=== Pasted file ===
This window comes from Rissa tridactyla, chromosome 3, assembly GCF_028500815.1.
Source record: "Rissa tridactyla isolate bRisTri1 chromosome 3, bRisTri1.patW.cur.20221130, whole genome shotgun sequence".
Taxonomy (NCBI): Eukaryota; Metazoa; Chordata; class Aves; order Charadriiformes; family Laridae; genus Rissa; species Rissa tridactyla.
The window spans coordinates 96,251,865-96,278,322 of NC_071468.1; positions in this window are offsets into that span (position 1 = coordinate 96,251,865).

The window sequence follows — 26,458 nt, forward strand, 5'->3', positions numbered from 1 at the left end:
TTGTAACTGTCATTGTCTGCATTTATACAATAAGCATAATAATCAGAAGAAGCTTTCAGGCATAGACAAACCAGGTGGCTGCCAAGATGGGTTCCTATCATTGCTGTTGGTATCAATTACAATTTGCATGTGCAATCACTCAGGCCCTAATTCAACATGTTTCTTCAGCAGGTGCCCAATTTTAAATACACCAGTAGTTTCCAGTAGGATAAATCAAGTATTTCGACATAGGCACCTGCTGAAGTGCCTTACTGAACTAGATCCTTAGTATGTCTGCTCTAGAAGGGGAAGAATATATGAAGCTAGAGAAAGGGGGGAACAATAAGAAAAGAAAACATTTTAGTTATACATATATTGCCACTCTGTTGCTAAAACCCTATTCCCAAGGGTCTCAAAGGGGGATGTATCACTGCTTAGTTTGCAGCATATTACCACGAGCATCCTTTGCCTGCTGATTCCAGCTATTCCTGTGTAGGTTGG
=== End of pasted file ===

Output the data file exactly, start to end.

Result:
This window comes from Rissa tridactyla, chromosome 3, assembly GCF_028500815.1.
Source record: "Rissa tridactyla isolate bRisTri1 chromosome 3, bRisTri1.patW.cur.20221130, whole genome shotgun sequence".
Taxonomy (NCBI): Eukaryota; Metazoa; Chordata; class Aves; order Charadriiformes; family Laridae; genus Rissa; species Rissa tridactyla.
The window spans coordinates 96,251,865-96,278,322 of NC_071468.1; positions in this window are offsets into that span (position 1 = coordinate 96,251,865).

The window sequence follows — 26,458 nt, forward strand, 5'->3', positions numbered from 1 at the left end:
TTGTAACTGTCATTGTCTGCATTTATACAATAAGCATAATAATCAGAAGAAGCTTTCAGGCATAGACAAACCAGGTGGCTGCCAAGATGGGTTCCTATCATTGCTGTTGGTATCAATTACAATTTGCATGTGCAATCACTCAGGCCCTAATTCAACATGTTTCTTCAGCAGGTGCCCAATTTTAAATACACCAGTAGTTTCCAGTAGGATAAATCAAGTATTTCGACATAGGCACCTGCTGAAGTGCCTTACTGAACTAGATCCTTAGTATGTCTGCTCTAGAAGGGGAAGAATATATGAAGCTAGAGAAAGGGGGGAACAATAAGAAAAGAAAACATTTTAGTTATACATATATTGCCACTCTGTTGCTAAAACCCTATTCCCAAGGGTCTCAAAGGGGGATGTATCACTGCTTAGTTTGCAGCATATTACCACGAGCATCCTTTGCCTGCTGATTCCAGCTATTCCTGTGTAGGTTGG